Despite his prior opposition to permitting the recreational use of marijuana, Rep. Joe Kennedy III (D–Mass) announced today he supports legalizing weed at the federal level.
"Given the rapid pace of state-level legalization and liberalization, I believe we must implement strong, clear, and fair federal guidelines," Kennedy wrote in an op-ed for STAT. "To do that requires us to remove marijuana from the Controlled Substances Act (CSA) and legalize it at the federal level."
Kennedy's announcement is noteworthy considering that on multiple occasions, he's spoken out against legalization. "I don't think marijuana should be legalized," he told Boston Magazine in September 2016, adding that "when we look at full-on legalization, the potential danger that marijuana poses particularly to adolescents—I'm not convinced."
Marijuana Moment's Tom Angell notes that Kennedy gradually began to reconsider his views. But as recently as this past March, the Massachusetts Democrat told Vox's Ezra Klein that decriminalizing marijuana made it more difficult for police to conduct vehicle searches. "If you smelled [marijuana] in a car, you could search a car," he said. "When it became decriminalized, you couldn't do that."
In his op-ed today, Kennedy didn't mention anything about police searches conducted with questionable justifications. Kennedy did explain that he still has "concerns about the public health impact of marijuana." But he believes "prohibition has wholly failed to address" these concerns.
So what brought about his change of view? Kennedy writes that legalizing weed nationwide would allow the federal government to "regulate" the marijuana industry:
Legalization would restore the federal government's ability to regulate a powerful new industry thoroughly and thoughtfully. It would allow us to set packaging and advertising rules, so marketing can't target kids. It would help set labeling requirements and quality standards, so consumers know exactly what they're buying. It would ensure that we can dedicate funding to encourage safe use and spread awareness about the risks of impaired driving. And it would create tax revenue for research on mental health effects, safe prescription drugs, and a reliable roadside test.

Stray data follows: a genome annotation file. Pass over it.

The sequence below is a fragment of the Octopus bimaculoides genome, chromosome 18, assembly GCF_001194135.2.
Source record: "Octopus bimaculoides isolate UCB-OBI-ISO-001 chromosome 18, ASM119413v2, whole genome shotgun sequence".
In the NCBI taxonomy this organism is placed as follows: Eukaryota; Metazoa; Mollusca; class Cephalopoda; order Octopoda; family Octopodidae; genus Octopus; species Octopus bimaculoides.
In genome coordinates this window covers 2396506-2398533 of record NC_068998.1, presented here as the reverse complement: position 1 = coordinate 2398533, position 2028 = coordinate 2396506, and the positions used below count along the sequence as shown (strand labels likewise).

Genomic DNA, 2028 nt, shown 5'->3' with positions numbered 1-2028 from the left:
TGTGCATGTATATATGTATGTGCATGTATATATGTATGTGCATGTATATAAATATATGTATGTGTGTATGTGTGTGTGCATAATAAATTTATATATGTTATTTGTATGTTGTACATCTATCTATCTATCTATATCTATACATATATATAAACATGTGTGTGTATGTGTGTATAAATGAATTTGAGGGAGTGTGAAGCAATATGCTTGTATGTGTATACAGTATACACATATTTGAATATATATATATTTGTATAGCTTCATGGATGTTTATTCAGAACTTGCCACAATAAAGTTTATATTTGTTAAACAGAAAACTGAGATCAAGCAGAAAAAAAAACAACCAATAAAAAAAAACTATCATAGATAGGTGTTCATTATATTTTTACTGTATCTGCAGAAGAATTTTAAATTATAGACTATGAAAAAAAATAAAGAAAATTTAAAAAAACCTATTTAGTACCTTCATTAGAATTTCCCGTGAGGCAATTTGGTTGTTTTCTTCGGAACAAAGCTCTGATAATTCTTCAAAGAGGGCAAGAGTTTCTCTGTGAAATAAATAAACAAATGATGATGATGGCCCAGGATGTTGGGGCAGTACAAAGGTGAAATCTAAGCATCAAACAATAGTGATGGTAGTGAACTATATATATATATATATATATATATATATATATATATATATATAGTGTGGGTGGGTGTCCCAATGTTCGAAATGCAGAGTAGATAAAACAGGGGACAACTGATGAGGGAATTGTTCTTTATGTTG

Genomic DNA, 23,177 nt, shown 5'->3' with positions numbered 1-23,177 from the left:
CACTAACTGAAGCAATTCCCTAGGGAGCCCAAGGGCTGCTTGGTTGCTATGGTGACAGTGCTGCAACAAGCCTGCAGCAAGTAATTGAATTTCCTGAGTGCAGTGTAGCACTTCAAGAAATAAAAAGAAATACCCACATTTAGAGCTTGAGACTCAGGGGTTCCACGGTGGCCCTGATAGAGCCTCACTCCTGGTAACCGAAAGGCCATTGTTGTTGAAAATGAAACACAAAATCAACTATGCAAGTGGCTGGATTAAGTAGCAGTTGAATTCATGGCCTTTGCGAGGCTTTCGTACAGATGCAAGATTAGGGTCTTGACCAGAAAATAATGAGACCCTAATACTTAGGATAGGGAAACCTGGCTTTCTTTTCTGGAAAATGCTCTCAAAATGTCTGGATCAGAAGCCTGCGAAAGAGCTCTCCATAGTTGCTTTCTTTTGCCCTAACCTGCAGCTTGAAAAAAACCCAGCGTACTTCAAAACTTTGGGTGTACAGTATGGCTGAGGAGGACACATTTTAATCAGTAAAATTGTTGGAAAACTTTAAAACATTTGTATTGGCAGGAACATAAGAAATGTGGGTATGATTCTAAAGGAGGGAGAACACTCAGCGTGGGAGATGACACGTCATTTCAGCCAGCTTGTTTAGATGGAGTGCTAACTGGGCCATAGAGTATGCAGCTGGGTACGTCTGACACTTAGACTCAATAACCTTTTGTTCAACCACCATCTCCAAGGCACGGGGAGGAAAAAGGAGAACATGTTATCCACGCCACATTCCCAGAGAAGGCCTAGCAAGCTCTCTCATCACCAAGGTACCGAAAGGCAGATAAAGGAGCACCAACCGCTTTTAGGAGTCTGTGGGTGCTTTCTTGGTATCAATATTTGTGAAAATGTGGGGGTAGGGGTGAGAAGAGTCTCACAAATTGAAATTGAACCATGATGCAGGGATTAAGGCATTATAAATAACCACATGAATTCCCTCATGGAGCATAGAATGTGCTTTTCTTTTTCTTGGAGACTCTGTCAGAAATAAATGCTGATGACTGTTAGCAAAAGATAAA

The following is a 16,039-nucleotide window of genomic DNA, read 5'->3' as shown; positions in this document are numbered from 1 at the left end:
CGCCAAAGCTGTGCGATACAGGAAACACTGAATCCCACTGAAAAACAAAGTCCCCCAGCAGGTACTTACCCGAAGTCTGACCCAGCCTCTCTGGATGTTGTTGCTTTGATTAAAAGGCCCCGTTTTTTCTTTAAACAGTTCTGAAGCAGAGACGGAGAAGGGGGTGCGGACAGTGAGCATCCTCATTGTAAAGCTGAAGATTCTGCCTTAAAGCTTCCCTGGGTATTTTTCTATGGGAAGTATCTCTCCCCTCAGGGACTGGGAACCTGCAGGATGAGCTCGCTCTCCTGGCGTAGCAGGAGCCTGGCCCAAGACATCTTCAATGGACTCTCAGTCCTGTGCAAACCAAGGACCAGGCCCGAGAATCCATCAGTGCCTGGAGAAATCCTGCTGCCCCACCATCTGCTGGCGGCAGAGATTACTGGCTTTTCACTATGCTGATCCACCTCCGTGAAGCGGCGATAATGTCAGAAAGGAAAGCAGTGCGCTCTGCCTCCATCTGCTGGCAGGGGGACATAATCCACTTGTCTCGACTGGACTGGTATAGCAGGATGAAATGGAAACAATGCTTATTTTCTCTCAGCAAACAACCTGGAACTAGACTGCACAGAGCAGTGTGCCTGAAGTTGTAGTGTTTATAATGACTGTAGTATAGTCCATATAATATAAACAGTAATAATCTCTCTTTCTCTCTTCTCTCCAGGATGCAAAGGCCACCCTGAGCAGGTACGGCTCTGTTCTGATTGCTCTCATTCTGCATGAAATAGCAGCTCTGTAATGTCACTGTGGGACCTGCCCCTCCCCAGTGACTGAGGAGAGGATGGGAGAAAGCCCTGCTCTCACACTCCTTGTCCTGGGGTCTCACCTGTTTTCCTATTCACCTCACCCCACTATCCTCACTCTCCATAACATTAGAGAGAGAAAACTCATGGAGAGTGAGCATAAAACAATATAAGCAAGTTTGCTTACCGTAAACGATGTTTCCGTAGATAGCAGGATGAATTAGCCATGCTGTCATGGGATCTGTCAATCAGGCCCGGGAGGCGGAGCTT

Of course, as Reason has explained on multiple occasions, government regulations in states where weed is already legal do more harm than good. As Kayla Stetzel wrote in May, the goal of most state regulations is to ensure marijuana ads don't target those under the age of 21. However, these regulations make investing in the industry riskier, meaning it's harder for smaller companies to enter the market. In California, as Reason's Jacob Sullum reported, regulatory costs often mean it's significantly cheaper to buy weed on the black market.
Even with the regulations that would surely accompany legalization at the federal level, ending pot prohibition is still a good idea (if for no other reason than that prohibition infringes on bodily autonomy, as Reason's Nick Gillespie argued back in 2010).
But it's worth pointing out that Kennedy only jumped on the pro-weed bandwagon when doing so was no longer that controversial. For one thing, Massachusetts voters approved a ballot initiative more than two years ago legalizing recreational weed. Kennedy's op-ed came the same day that the first legal pot shops opened in the state.
Even at the federal level, legalization has made progress. Way back in April, Senate Majority Leader Chuck Schumer (D–N.Y.) came out in favor of federal marijuana legalization, following in the footsteps of Sens. Cory Booker (D–N.J.), Ron Wyden (D–Ore.), Kirsten Gillibrand (D–N.Y.), and Bernie Sanders (I–Vt.).
President Donald Trump, while not exactly supportive of legalization at the federal level, has indicated he thinks states should tackle the issue in whatever way they see fit. And with Jeff Sessions out as attorney general, it's possible the DOJ will deescalate its war on weed.
All of this is to say that while it's good Kennedy supports legalizing marijuana nationwide, it's hard to see his recent announcement as anything more than the Massachusetts Democrat following the crowd. Two in three Americans already support legalization, according to a Gallup poll from October, so Kennedy is clearly not alone.
Of course, expressing support for something most people already agree with is important for high-profile politicians, especially ones who might have their eyes on the White House.